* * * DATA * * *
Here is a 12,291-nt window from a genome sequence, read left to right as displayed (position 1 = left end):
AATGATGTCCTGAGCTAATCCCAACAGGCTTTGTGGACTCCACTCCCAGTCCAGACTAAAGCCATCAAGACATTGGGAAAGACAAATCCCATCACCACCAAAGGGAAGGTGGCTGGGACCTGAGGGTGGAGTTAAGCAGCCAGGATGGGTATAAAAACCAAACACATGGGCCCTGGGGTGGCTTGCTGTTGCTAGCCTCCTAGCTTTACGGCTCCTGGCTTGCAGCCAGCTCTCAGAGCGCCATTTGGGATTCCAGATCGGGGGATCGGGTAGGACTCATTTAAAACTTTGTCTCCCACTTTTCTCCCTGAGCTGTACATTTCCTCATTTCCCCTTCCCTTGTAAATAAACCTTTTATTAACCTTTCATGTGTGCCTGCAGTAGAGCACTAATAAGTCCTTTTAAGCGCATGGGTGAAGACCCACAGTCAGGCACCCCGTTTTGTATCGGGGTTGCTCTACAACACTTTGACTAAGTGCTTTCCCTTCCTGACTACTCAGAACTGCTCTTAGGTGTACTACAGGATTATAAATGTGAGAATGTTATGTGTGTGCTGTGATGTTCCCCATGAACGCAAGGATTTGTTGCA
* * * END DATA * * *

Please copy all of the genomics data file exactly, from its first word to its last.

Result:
Here is a 12,291-nt window from a genome sequence, read left to right as displayed (position 1 = left end):
AATGATGTCCTGAGCTAATCCCAACAGGCTTTGTGGACTCCACTCCCAGTCCAGACTAAAGCCATCAAGACATTGGGAAAGACAAATCCCATCACCACCAAAGGGAAGGTGGCTGGGACCTGAGGGTGGAGTTAAGCAGCCAGGATGGGTATAAAAACCAAACACATGGGCCCTGGGGTGGCTTGCTGTTGCTAGCCTCCTAGCTTTACGGCTCCTGGCTTGCAGCCAGCTCTCAGAGCGCCATTTGGGATTCCAGATCGGGGGATCGGGTAGGACTCATTTAAAACTTTGTCTCCCACTTTTCTCCCTGAGCTGTACATTTCCTCATTTCCCCTTCCCTTGTAAATAAACCTTTTATTAACCTTTCATGTGTGCCTGCAGTAGAGCACTAATAAGTCCTTTTAAGCGCATGGGTGAAGACCCACAGTCAGGCACCCCGTTTTGTATCGGGGTTGCTCTACAACACTTTGACTAAGTGCTTTCCCTTCCTGACTACTCAGAACTGCTCTTAGGTGTACTACAGGATTATAAATGTGAGAATGTTATGTGTGTGCTGTGATGTTCCCCATGAACGCAAGGATTTGTTGCA